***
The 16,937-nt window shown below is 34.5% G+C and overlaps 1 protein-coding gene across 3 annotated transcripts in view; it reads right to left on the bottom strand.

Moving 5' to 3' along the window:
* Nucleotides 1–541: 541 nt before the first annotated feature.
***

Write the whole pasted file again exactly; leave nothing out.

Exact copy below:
The 16,937-nt window shown below is 34.5% G+C and overlaps 1 protein-coding gene across 3 annotated transcripts in view; it reads right to left on the bottom strand.

Moving 5' to 3' along the window:
* Nucleotides 1–541: 541 nt before the first annotated feature.